A group of orphans in a future earth dystopia discover that they all have a common connection, and that their parents left behind a secret that they’ll have to break out and discover for themselves. A marvelous mixture of action-adventure, dystopian future, puzzles and science fiction technology make this a great stand-alone graphic novel well worth the read!
The City of Ember by Jeanne DuPrau (Yearling, 2003)
Ember is a city far underground where people have lived for generations by only the light of electrical powered lights. They’ve managed to survive in this underground city–but now things are going wrong, food is running out and one by one the lights are going out. Two young protagonists will have to find out the legacy of their city and how to return once more to the surface of the world. Great reading, imaginative world building that will pull in readers and get them thinking about solutions to problems.
Animorphs: The Invasion by K. A. Applegate (Scholastic, c1996)
This series from the 1990s is being reprinted for a whole new generation. The world is being invaded by aliens that can take over human brains . . . they’ve been infiltrating the earth for some time, the only ones who can stop them are a group of kids with the power to transform into animals. They’re the ones who are going to have to fight back! This is book one of 54 in the Animorphs series. Quick reads, full of thrilling action and intrigue, great SF adventure!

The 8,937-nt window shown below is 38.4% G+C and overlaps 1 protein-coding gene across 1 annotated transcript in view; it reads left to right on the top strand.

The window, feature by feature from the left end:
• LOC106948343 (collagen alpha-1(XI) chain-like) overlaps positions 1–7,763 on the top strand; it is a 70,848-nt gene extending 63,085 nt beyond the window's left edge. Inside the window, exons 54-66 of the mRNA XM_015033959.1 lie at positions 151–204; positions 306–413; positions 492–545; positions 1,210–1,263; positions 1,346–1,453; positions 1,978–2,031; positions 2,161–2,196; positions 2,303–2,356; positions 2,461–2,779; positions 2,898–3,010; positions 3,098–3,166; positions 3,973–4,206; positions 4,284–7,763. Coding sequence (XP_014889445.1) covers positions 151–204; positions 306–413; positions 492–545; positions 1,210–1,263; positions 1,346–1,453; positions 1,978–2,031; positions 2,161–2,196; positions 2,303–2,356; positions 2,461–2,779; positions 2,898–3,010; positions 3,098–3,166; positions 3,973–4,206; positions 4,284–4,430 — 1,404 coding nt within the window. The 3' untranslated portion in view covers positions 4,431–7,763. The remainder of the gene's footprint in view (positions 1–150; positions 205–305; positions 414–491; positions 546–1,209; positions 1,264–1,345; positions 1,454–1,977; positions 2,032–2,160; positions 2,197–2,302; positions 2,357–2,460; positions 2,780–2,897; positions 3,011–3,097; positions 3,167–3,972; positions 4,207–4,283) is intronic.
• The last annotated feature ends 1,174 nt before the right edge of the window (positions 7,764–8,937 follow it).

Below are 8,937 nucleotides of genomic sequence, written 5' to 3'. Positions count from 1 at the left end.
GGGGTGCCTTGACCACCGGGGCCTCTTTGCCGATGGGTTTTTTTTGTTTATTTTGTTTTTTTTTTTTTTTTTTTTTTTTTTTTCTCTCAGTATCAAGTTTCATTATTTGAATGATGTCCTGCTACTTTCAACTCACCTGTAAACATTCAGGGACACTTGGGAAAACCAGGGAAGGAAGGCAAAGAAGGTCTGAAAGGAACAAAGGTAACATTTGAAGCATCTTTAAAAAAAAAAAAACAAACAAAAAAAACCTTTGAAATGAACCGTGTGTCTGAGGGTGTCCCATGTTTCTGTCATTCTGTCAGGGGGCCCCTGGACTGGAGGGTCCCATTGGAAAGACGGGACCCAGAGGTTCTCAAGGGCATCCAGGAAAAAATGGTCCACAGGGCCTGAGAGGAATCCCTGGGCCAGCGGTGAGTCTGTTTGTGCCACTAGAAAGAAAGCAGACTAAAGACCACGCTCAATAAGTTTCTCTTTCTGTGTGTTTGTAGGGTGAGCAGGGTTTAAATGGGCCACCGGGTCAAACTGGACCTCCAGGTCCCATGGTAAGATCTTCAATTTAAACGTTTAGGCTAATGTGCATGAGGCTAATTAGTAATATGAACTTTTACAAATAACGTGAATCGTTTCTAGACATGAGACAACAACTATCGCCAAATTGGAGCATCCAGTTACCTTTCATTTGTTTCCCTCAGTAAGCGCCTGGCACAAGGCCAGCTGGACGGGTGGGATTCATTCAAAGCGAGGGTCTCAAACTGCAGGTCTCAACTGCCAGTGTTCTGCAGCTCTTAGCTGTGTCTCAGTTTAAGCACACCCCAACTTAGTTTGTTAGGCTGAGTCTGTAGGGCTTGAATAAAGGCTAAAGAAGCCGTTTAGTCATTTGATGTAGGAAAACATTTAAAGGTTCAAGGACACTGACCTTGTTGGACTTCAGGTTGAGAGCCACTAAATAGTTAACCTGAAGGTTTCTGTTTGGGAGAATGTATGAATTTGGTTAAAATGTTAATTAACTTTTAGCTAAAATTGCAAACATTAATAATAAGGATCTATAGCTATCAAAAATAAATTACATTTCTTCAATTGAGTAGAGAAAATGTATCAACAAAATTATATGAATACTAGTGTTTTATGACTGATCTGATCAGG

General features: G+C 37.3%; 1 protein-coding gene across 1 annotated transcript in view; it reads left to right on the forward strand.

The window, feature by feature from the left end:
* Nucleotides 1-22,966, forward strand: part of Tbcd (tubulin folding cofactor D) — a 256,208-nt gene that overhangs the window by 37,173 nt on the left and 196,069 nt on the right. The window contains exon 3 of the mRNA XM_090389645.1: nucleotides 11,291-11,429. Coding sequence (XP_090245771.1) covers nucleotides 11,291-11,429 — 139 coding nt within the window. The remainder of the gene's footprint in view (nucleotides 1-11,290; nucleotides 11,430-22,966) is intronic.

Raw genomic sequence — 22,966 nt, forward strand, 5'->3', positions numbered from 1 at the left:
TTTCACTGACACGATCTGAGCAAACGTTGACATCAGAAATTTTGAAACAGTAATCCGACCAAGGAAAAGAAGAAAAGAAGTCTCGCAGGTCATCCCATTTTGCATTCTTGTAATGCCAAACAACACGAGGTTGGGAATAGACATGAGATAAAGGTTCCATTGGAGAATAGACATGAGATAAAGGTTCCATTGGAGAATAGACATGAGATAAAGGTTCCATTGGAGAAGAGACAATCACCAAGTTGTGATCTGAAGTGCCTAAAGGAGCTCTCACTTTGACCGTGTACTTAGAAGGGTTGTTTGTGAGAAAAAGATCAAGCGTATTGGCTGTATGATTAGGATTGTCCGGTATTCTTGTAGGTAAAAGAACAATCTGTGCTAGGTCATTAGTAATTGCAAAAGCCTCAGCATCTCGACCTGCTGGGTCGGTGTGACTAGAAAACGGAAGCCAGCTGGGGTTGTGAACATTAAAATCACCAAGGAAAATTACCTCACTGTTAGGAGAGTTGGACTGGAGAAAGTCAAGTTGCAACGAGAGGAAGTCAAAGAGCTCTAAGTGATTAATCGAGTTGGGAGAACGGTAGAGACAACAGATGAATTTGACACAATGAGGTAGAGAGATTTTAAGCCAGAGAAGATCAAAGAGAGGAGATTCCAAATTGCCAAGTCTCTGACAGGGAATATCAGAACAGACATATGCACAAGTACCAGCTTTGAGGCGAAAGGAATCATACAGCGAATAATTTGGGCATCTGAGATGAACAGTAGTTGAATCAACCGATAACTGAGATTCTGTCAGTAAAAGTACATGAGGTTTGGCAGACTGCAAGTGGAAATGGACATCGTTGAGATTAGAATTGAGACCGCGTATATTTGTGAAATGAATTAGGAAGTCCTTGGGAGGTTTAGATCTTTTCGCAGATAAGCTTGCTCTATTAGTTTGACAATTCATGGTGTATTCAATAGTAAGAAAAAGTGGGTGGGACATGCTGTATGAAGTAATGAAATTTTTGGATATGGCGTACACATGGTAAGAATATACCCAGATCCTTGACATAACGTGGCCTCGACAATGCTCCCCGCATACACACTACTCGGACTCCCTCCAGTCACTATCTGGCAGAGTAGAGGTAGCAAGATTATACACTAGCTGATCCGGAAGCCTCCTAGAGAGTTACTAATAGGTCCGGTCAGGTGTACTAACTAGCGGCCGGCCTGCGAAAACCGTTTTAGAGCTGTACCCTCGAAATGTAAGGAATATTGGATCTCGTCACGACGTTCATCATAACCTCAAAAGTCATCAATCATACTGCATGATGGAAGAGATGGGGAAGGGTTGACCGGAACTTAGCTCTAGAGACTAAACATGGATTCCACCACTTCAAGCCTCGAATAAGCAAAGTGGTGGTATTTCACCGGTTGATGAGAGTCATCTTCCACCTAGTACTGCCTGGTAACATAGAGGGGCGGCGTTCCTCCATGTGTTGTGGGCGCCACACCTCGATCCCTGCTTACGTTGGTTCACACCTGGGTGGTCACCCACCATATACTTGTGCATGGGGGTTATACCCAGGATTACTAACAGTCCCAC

The Wonderful Flight to the Mushroom Planet by Eleanor Cameron (Little Brown Books for Young Readers, c1956)
One more classic for the list, before mankind ever made it to space writers were dreaming about the prospect. Here two young boys get the chance to build a spaceship and blast off to the tiny planet of Basidium . . . and they bring along a pet chicken who turns out to be vital to the story! Delightfully imaginative and full of that early optimism that’s always been so inspiring. A great way to get readers familiar with past generations of SF while still exciting them about the future.
Stay tuned for next week’s pathway! (Ages 9-12)!
About Stephanie WhelanI'm a children's librarian with a life-long love of all things science fiction and fantasy.
Posted on March 22, 2016, in General Posts, Lists and tagged Aliens, Authors, Books, Children's Books, Children's Literature, kidlit, Lists, literature, MG Books, Middle-Grade Fiction, Psychic Powers, Reading, reviews, Science Fiction, series, SF, Space Adventure, Superheroes. Bookmark the permalink. 6 Comments.